By: Patrick Ungashick
“What will my company be worth at sale?” is perhaps one of the most common questions business owners ask when contemplating their exit. It’s not only owners who expect to sell their company to an outside buyer ask either. If you intend to sell your business to your employees, you still need to know the answer to this question. Even if you want to give your business to your kids, this question is essential to plan for taxes and other financial issues. Regardless of which of the four exit strategies you intend to implement, you need to know what your company is likely worth to an outside buyer.
That’s where the problem occurs. How do you know what a buyer might pay for your company when typically there are multiple potential buyers? You can and should research average company sale prices in your industry (usually expressed as a multiple of adjusted EBITDA (LINK) or in some cases revenue)—if you don’t know these benchmarks you are operating blindly. However, this information only tells you what other companies have been selling for. It does not specifically address what YOUR company may sell for. Even more frustratingly, you may have heard stories from other business owners (or your advisors) about how they got wildly different offers when their companies went up for sale. Why does that happen?
Different Buyers = Different Motives
When you go to sell your company, typically you and your advisors will follow a process that confidentially contacts many potential buyers (often dozens to even a few hundred) to solicit inquiries and offers to purchase the company. The one thing that all of these potential buyers have in common is they are seeking ways to grow their businesses, and perhaps an acquisition of your company will help them drive their growth. Also, while they share the same desire to drive growth, these buyers are different from each other. They are in different situations, have different needs, and face different internal and external challenges. These differences manifest into different motives from one potential buyer to the next. Furthermore, these different motives likely translate into different multiples one buyer may pay for your company compared to another.
For example, here are some of the common motives that cause different potential buyers to be more (or less) interested in buying a company:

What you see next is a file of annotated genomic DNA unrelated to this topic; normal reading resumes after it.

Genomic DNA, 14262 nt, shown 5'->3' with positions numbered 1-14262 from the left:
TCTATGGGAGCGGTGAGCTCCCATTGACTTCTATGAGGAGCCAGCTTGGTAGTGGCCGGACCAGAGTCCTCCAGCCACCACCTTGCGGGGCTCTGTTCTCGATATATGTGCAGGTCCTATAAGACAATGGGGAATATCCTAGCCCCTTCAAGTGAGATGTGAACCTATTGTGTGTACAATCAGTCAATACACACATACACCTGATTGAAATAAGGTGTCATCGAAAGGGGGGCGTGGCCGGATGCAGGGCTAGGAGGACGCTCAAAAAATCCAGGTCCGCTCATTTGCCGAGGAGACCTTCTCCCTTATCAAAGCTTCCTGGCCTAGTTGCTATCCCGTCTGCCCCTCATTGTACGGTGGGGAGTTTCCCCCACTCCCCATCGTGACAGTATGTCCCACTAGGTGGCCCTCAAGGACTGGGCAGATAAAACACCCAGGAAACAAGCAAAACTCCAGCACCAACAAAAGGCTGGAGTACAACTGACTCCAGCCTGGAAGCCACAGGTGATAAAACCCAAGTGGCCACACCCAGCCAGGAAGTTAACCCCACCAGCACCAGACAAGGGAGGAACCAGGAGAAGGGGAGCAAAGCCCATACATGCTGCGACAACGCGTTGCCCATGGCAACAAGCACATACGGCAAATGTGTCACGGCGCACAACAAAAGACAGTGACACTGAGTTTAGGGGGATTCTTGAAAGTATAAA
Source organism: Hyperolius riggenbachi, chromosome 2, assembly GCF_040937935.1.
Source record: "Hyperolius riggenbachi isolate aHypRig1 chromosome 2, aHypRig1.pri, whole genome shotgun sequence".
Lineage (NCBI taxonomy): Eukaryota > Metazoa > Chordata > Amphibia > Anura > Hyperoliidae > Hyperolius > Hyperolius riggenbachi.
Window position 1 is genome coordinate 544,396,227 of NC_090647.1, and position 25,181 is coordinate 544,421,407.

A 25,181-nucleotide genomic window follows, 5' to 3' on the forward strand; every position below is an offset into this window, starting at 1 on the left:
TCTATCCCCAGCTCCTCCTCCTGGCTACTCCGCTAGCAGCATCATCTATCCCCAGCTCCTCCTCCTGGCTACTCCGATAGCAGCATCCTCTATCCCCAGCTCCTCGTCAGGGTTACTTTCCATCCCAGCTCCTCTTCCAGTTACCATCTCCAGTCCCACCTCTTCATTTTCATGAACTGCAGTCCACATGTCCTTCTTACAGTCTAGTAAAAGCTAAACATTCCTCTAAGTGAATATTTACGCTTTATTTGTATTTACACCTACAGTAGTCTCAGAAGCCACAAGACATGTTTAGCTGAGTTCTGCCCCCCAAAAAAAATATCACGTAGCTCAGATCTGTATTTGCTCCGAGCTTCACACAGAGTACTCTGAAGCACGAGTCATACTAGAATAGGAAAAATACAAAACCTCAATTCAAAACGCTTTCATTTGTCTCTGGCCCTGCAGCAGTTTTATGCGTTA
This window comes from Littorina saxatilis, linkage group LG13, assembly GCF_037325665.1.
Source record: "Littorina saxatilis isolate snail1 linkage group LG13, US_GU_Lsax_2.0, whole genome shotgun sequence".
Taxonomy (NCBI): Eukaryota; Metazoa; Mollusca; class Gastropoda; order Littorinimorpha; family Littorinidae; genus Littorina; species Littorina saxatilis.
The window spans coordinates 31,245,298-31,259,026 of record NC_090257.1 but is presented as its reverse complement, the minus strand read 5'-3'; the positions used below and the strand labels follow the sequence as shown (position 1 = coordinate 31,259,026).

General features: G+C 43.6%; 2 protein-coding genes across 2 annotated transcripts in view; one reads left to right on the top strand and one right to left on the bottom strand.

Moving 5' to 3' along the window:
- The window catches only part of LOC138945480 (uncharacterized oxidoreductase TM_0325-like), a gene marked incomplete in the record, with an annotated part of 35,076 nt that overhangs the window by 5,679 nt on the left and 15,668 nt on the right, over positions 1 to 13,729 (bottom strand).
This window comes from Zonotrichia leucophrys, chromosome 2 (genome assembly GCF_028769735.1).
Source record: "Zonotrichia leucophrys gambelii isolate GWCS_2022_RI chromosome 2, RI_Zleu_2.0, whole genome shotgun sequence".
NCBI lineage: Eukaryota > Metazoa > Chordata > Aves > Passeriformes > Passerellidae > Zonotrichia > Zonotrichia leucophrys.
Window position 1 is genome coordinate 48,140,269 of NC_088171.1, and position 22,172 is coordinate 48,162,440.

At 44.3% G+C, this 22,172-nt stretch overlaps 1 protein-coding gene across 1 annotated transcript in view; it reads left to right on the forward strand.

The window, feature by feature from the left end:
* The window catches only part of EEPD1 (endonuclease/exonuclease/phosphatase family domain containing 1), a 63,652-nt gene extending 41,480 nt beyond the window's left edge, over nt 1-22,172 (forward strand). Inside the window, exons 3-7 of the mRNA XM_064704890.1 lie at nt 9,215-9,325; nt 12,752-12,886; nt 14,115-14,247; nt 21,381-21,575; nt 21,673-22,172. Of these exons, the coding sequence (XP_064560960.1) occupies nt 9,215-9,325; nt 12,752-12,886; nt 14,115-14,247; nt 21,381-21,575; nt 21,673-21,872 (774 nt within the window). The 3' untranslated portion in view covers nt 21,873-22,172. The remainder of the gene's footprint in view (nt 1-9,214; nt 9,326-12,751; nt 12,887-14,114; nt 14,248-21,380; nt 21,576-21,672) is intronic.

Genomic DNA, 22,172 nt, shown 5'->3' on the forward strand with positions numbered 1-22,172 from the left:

- Geographic expansion: the buyer lacks operations or presence in your location and sees acquiring your company as a means to launch in your territory.
- Diversification and Cross-Selling: the buyer wants access to the products and services that your company has, to complement its existing products and services.
- Market Share / Client Acquisition: the buyer seeks to increase its market share, scale, and/or profitability by acquiring your customers and clients and adding them to its platform.
- Talent Acquisition: the buyer seeks to expand its team by acquiring your company and the proven talent that you have assembled.
- Technology Acquisition: the buyer wants key technology that you have developed to leverage across its operations to open new markets, reduce its costs, embed in its services, etc.
- Competition Elimination: the buyer wants to acquire your company to remove it as a competitor, or to prevent another competitor from buying your business.
While any buyer may have all of these motives to some degree, typically each buyer will have one or perhaps two over-riding reasons that drive its interest in acquiring your business—and the price it is willing to pay. Different buyer motives translate into different prices.
That is why if you and your advisors run an effective process which attracts multiple qualified buyers, you are likely to experience a diverse range of bids. In our experience, it is common that the range between the lowest and highest offers is two to three times more or greater.
For example, assume your company is doing $3 million adjusted EBITDA (link). After marketing your company to multiple potential buyers, you receive the following bids:
- Buyer A – offers to pay $15 million for your company (5 times EBITDA)
- Buyer B – offers to pay $30 million for your company (10 times EBITDA)
- Buyer C – after initially seeming very interested, this buyer withdraws from the process without making an offer
On the surface, it would look like either Buyer A or Buyer B should go back to grade school to learn basic math, because how can one buyer offer five times EBITDA while another offers twice that amount? Furthermore, what’s wrong with Buyer C because it seems they think your company is worthless. While no buyer is perfect and all buyers make mistakes, the more likely explanation is these three buyers have different motives in mind while evaluating your company, and these mixed motives translate into different multiples they are willing to pay.
What’s Important for You and Your Company
If different potential buyers all valued a business solely based on that company’s multiples of adjusted EBITDA, then all offers would be relatively similar. However, in the real world, this does not happen. Different buyers have different motives and pay different multiples.
Don’t fall into the trap of trying to anticipate one buyer’s motives over another’s, because it is nearly impossible to know a buyer’s internal dynamics, and motives change with time. Instead, focus on getting your company ready for exit and then be prepared to experience different motives producing different multiples. To learn more, watch this helpful webinar with several real case studies, and suggested tactics for you to follow.